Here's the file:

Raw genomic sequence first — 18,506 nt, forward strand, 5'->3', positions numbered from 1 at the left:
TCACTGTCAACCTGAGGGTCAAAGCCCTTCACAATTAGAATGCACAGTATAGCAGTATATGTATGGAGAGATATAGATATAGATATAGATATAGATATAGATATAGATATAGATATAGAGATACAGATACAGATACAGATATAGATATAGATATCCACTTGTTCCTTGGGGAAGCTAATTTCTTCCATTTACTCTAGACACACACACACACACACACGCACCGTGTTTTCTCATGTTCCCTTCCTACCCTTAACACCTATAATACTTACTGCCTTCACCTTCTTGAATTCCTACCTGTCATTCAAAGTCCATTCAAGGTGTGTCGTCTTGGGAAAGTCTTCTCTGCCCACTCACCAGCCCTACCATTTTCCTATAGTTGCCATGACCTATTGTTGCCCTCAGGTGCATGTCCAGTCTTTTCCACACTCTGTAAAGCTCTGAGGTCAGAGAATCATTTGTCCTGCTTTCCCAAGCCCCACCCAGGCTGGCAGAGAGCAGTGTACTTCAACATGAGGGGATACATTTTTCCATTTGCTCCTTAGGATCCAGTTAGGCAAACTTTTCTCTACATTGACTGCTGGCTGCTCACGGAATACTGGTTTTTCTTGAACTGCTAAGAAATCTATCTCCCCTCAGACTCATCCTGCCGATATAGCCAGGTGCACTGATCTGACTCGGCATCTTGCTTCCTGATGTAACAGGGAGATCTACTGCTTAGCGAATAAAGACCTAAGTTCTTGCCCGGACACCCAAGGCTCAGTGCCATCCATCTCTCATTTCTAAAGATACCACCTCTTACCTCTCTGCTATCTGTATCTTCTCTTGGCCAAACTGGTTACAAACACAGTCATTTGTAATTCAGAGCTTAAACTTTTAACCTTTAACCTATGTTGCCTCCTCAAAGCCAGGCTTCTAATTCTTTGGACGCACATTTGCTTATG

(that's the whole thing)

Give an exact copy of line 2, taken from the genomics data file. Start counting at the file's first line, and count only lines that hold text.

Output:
TCACTGTCAACCTGAGGGTCAAAGCCCTTCACAATTAGAATGCACAGTATAGCAGTATATGTATGGAGAGATATAGATATAGATATAGATATAGATATAGATATAGATATAGATATAGAGATACAGATACAGATACAGATATAGATATAGATATCCACTTGTTCCTTGGGGAAGCTAATTTCTTCCATTTACTCTAGACACACACACACACACACACGCACCGTGTTTTCTCATGTTCCCTTCCTACCCTTAACACCTATAATACTTACTGCCTTCACCTTCTTGAATTCCTACCTGTCATTCAAAGTCCATTCAAGGTGTGTCGTCTTGGGAAAGTCTTCTCTGCCCACTCACCAGCCCTACCATTTTCCTATAGTTGCCATGACCTATTGTTGCCCTCAGGTGCATGTCCAGTCTTTTCCACACTCTGTAAAGCTCTGAGGTCAGAGAATCATTTGTCCTGCTTTCCCAAGCCCCACCCAGGCTGGCAGAGAGCAGTGTACTTCAACATGAGGGGATACATTTTTCCATTTGCTCCTTAGGATCCAGTTAGGCAAACTTTTCTCTACATTGACTGCTGGCTGCTCACGGAATACTGGTTTTTCTTGAACTGCTAAGAAATCTATCTCCCCTCAGACTCATCCTGCCGATATAGCCAGGTGCACTGATCTGACTCGGCATCTTGCTTCCTGATGTAACAGGGAGATCTACTGCTTAGCGAATAAAGACCTAAGTTCTTGCCCGGACACCCAAGGCTCAGTGCCATCCATCTCTCATTTCTAAAGATACCACCTCTTACCTCTCTGCTATCTGTATCTTCTCTTGGCCAAACTGGTTACAAACACAGTCATTTGTAATTCAGAGCTTAAACTTTTAACCTTTAACCTATGTTGCCTCCTCAAAGCCAGGCTTCTAATTCTTTGGACGCACATTTGCTTATG